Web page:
The Year of the Garuda-1966-67-was only half over and I was talking to half-a-dozen entities through contactees scattered throughout the Northeast. Scores of new games were going on at once, each one designed to prove something to me, not to the contactees. The latter would never quite figure out what was happening to them or what it all meant. Like the UFO enthusiasts themselves, the contactees would be manipulated, used as robots to propagate beliefs and false frames of reference, and then be discarded to sit in the darkness and wonder why the world was not as they had imagined it, why the wonderful space people had abandoned them.
    
    On Long Island, a dozen eccentrics still sit by their phones waiting for Princess Moon Owl to call again and restore their waning faith.
    

16 - Paranoiacs Are Made, Not Born

    

I

    
    "The U.S. government is being taken over by the space people!"
    
    This rumor spread throughout the country in 1967, an updated version of the old devil theory. Actually it got its start in 1941 when James V. Forrestal, the brilliant secretary of defense in the Truman cabinet, went bananas and raced through the corridors of the Pentagon screaming, "We're being invaded and we can't stop them!" He was convinced that his phones were being tapped and some enormous conspiracy was underway. Soon after he was placed in a hospital he leaped out a window to his death. While the press blamed his paranoia on the tensions of the cold war, the UFO enthusiasts knew better. Air force Intelligence had compiled a Top Secret Estimate of the Situation following their UFO investigations in 1947-48. Their conclusion, according to the late Capt. Edward Ruppelt, was that flying saucers were extraterrestrial. Forrestal, so the story went, was one of the few to read that report before Air Force Chief of Staff Hoyt Vandenberg ordered all copies destroyed, and it blew his mind.
    
    Two other top military men, Gen. George C. Marshall and Gen. Douglas MacArthur were obsessed with the flying saucer phenomenon. MacArthur made several public statements declaring that the next war would be fought against "evil beings from outer space." A fabled "think tank," the Rand Corporation, was assigned to feed UFO data into a computer and fight an imaginary war with those evil beings. Since we wouldn't know where they were from, what their technology was, or how to attack their bases, the computer advised us to surrender.
    
    Contactees adrift in the hallucinatory worlds were convinced the space people were walking among us unnoticed. Los Angeles alone had a space population of ten thousand. Actually this was just a tiresome repetition of the earlier beliefs that devils and angels were everywhere in human guise. Early in the Age of the Flying Saucers (1947-69), air force and CIA agents undoubtedly came across MIB cases similar to the ones outlined here and, being human, some of those early investigators leapfrogged to UFO cultistlike conclusions. Paranoia gripped the upper echelons of.government. Millions of tax dollars were sunk into UFO research. (In 1952, Captain Ruppelt said the air force was spending one million dollars a year on the subject. Gen. Nathan Twining declared "the best brains" in science and the military were trying to solve the mystery.) Cold war hysteria added to the atmosphere of fear and loathing. A 1953 CIA document, kept classified for over twenty years, noted that the Aerial Phenomena Research Organization (APRO) "should be watched" as a potential propaganda menace. APRO had been founded the year before by a Wisconsin housewife and circulated a mimeographed UFO newsletter to a few dozen scattered buffs. Apparently more thousands of tax dollars were expended in "watching" APRO's Coral Lorenzen over the years, according to evidence she published in a series of paperback books in the 1960s. The only propaganda she ever distributed was anti-air force, and she never sold any of our flying saucer secrets to the Soviet Union.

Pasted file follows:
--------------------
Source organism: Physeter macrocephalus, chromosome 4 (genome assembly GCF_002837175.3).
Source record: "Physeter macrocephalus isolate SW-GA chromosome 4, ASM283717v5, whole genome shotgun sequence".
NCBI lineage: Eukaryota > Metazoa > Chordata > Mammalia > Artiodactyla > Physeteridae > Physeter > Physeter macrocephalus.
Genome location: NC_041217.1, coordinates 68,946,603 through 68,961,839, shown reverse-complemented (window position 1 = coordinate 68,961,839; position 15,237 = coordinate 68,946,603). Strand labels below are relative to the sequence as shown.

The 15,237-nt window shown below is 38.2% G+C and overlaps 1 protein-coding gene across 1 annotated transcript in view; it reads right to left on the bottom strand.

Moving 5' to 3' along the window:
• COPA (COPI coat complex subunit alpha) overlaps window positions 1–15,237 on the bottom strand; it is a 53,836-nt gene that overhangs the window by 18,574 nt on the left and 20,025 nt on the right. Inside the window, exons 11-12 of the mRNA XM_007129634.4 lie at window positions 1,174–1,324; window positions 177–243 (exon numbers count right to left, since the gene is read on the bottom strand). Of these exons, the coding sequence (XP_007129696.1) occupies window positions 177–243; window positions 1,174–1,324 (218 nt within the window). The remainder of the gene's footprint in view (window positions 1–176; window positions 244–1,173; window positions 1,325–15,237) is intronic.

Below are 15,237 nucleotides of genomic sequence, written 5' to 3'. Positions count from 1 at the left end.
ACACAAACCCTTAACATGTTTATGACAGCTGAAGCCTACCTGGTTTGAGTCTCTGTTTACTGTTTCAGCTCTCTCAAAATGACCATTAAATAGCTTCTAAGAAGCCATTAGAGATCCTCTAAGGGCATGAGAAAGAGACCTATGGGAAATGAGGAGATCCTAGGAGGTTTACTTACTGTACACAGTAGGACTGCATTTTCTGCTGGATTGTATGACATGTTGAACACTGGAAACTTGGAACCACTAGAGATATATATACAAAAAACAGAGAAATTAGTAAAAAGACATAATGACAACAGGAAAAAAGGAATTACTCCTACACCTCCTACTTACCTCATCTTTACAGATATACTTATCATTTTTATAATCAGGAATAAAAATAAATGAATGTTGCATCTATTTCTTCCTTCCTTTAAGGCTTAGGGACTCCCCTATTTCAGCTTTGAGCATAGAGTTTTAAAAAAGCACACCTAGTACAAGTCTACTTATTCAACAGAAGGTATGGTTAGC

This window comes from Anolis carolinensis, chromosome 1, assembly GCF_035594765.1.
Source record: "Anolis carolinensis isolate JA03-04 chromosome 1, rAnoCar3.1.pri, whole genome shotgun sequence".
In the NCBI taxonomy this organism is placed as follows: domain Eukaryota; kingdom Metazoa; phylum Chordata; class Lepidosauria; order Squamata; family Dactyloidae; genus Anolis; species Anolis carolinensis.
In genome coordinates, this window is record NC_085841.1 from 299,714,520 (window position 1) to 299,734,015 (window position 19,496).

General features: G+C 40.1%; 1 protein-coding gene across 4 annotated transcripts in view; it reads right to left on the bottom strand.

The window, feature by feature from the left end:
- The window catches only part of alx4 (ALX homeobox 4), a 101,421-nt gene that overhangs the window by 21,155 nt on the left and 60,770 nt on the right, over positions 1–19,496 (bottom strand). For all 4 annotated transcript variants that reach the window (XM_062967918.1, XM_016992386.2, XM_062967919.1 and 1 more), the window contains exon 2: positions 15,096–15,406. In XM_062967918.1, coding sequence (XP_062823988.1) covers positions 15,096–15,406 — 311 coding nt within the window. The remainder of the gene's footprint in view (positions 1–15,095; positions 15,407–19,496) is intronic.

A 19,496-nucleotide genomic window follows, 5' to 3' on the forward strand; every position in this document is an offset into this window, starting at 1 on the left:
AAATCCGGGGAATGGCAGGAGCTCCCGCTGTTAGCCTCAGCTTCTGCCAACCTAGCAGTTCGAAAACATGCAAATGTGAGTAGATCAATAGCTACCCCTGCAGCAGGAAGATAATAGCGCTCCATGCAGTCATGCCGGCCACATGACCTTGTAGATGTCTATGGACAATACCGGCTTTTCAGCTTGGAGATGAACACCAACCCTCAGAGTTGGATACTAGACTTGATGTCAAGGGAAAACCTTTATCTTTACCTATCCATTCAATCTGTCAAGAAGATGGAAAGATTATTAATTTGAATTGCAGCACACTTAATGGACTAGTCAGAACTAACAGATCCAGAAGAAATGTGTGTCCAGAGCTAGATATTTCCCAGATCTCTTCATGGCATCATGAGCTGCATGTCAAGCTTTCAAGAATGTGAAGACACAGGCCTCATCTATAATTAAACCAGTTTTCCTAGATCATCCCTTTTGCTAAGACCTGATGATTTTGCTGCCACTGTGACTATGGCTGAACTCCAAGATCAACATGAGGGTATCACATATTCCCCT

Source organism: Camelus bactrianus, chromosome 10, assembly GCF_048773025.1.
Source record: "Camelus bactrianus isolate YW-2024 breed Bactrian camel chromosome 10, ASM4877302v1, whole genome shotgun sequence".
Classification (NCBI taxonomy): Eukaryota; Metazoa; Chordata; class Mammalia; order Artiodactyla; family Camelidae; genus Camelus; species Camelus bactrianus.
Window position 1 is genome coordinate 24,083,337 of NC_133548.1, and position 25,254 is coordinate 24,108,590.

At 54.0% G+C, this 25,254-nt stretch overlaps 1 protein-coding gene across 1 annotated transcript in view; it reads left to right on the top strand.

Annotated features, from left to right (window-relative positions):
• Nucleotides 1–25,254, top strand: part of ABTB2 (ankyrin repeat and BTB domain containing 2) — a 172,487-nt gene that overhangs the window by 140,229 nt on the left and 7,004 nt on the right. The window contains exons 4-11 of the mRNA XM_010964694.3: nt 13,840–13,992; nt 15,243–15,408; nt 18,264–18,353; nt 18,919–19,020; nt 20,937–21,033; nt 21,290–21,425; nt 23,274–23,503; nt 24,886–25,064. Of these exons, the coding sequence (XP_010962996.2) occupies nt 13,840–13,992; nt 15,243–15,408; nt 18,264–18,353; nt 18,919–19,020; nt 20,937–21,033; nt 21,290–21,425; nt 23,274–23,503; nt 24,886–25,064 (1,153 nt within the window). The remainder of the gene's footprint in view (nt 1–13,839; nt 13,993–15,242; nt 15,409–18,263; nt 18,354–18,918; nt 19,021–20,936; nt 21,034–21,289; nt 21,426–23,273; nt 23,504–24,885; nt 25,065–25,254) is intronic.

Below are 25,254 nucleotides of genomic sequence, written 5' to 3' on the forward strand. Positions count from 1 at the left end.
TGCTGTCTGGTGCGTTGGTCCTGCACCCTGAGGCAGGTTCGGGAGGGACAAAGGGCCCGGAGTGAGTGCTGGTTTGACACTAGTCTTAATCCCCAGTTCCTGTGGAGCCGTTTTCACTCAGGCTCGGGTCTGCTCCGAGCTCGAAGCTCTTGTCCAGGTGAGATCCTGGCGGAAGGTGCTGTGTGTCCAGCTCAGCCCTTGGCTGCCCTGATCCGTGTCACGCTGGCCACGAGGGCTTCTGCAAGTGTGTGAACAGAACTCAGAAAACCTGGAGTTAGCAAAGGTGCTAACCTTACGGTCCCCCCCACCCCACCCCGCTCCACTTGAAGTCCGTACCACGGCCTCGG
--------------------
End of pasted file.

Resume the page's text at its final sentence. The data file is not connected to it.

Military men-and the UFO enthusiasts-had no knowledge of or interest in psychic phenomena. Their materialistic, pseudo-scientific approach to the sightings and attendent manifestations merely increased the lore and intensified the mystery. The age-old changeling concept, for example, must have caused many gray hairs in official circles when it was introduced into the UFO lore. Were the space people really switching human beings? Many of the contactees and their open-mouthed followers believed this was the case. Were humans being dragged aboard spaceships and examined like cattle? The contactees' tales indicated this and their stories gave impetus to the expanded devil theory; that government officials were being kidnapped and replaced by clever androids obeying the dictates of the sinister leaders of some other planet. Idiocy was piled upon idiocy over the past twenty-eight years. The paranoia once isolated to the very small lunatic fringe grew until it swallowed up a large part of the world's population.